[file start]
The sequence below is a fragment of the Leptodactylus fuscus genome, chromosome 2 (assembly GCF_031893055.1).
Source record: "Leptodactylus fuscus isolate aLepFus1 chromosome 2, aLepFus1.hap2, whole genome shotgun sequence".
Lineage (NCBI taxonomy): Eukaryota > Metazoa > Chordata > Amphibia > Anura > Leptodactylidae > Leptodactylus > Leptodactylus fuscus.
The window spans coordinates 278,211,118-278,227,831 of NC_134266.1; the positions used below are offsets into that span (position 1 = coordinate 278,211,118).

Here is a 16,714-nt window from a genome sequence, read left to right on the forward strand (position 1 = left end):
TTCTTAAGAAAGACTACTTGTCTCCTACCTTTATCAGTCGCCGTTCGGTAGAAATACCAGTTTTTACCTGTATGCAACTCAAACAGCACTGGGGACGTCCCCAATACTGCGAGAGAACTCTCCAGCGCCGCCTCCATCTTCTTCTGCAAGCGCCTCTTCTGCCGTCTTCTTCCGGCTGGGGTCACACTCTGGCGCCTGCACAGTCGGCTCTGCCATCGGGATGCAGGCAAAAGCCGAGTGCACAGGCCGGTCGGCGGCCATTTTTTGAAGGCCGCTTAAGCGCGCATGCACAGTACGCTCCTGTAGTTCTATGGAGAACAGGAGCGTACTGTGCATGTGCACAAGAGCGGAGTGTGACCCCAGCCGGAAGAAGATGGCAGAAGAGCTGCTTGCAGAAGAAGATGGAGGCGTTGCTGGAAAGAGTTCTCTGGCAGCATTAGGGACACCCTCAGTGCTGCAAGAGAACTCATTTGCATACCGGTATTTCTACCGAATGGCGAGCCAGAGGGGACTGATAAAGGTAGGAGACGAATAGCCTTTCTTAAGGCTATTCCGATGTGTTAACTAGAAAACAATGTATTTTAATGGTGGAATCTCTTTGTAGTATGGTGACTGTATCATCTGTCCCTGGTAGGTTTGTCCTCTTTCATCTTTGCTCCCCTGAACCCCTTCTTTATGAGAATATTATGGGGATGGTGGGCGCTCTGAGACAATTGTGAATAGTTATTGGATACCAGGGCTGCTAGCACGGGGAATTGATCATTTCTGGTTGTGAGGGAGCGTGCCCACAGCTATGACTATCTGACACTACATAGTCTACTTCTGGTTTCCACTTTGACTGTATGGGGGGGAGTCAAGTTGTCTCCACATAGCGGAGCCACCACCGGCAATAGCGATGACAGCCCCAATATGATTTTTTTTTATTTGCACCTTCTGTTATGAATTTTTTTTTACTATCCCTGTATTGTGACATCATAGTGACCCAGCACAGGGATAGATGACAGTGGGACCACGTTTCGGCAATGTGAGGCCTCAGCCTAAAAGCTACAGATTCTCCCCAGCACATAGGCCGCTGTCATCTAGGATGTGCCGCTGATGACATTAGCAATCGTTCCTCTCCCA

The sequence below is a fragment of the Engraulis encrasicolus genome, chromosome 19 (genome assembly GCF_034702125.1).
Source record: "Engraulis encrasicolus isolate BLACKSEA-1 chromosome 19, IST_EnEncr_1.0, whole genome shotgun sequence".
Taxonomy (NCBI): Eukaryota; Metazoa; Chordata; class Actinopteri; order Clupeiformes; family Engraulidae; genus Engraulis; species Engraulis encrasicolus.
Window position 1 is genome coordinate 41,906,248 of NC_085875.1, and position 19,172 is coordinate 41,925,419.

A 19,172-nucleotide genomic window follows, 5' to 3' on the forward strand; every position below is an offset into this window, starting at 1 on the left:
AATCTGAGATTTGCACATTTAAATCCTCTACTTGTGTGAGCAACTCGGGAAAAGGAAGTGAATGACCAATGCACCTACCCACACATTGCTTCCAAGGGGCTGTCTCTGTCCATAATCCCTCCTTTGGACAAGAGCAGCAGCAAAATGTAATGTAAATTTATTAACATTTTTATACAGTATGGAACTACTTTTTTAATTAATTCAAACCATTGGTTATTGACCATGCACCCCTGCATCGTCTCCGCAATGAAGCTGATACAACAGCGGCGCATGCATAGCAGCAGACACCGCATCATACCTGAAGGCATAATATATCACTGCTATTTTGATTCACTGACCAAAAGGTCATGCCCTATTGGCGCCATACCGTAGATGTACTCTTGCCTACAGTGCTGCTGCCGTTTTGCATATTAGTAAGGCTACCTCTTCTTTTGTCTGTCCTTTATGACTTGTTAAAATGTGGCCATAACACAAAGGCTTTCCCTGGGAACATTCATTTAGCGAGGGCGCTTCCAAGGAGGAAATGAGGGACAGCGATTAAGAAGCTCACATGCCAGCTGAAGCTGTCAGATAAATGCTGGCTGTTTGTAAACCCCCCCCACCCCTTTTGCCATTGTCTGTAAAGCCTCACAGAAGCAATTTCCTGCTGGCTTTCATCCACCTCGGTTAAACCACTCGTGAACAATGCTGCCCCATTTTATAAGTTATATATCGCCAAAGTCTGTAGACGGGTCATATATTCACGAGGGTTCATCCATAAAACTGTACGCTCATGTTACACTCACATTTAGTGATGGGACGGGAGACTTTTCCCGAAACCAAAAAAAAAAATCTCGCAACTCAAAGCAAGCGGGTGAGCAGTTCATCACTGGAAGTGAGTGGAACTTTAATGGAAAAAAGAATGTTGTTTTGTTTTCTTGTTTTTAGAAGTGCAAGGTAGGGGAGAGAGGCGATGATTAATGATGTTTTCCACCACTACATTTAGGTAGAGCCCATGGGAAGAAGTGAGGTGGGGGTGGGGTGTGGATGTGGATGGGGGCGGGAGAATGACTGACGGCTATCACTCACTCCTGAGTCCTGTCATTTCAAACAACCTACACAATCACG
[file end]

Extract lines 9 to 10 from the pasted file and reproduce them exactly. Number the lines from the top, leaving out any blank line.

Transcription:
Taxonomy (NCBI): Eukaryota; Metazoa; Chordata; class Actinopteri; order Clupeiformes; family Engraulidae; genus Engraulis; species Engraulis encrasicolus.
Window position 1 is genome coordinate 41,906,248 of NC_085875.1, and position 19,172 is coordinate 41,925,419.